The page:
We know that prior to the raid, Biden’s approval rating had in some polls tanked to 33 percent—the lowest of any president in modern American history. We know that at the same time 81 percent of Americans rated the economy as something less than “good,” that 75 percent believe the country is on the wrong track, that 70 percent expect the next generation to live worse, and that over 40 percent identified inflation—a Biden Administration phenomenon—as by far the single most important issue facing the country. We know that 69 percent of Democrats oppose Biden running for a second term and that at least eight prominent congressional Democrats have dodged questions about whether they would support his reelection.
We know that almost all polls have rated Trump as the most popular candidate for the Republican nomination in 2024, and that Trump-endorsed primary candidates in 2022 midterm election races have a strong track record of prevailing over anti-Trump opponents. We know that today their ranks will include Wyoming contender Harriet Hageman, who defeated incumbent anti-Trump U.S. Representative Liz Cheney (R-Wyo.) in a landslide. We know that most polls show Trump either defeating or tying Biden in the 2024 popular vote and almost certainly winning an electoral college vote.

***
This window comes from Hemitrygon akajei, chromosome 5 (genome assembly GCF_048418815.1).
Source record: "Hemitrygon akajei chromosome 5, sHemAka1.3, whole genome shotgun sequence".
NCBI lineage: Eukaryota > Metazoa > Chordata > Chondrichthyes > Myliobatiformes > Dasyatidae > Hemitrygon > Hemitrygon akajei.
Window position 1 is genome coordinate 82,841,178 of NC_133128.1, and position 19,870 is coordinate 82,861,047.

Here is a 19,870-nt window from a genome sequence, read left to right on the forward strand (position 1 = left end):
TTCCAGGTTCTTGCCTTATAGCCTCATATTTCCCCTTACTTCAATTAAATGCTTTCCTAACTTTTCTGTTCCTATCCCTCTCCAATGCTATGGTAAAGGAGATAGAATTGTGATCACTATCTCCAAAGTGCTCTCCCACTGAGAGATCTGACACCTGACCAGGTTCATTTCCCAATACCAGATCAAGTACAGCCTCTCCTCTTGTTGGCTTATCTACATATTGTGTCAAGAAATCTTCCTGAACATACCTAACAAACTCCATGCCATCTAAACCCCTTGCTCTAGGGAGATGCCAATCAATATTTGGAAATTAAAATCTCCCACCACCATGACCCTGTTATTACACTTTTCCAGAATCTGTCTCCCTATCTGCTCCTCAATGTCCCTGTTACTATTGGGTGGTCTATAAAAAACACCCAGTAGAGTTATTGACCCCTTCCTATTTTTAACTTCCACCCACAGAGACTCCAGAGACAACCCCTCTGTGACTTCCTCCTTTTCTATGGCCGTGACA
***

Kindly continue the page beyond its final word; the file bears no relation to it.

We know that the only similar recent cases of federal records disputes involved Trump’s 2016 opponent Hillary Clinton, who removed more than 33,000 emails to a private home server and then destroyed them, and Clinton-era National Security Advisor Sandy Berger, who physically removed classified documents from the National Archives. We know that neither Clinton nor Berger was prosecuted and that their homes were not raided—or even “searched”—by federal law enforcement. Former FBI Director James Comey publicly upbraided Clinton for having acted illegally and took no further action against her, while Berger was issued an administrative fine.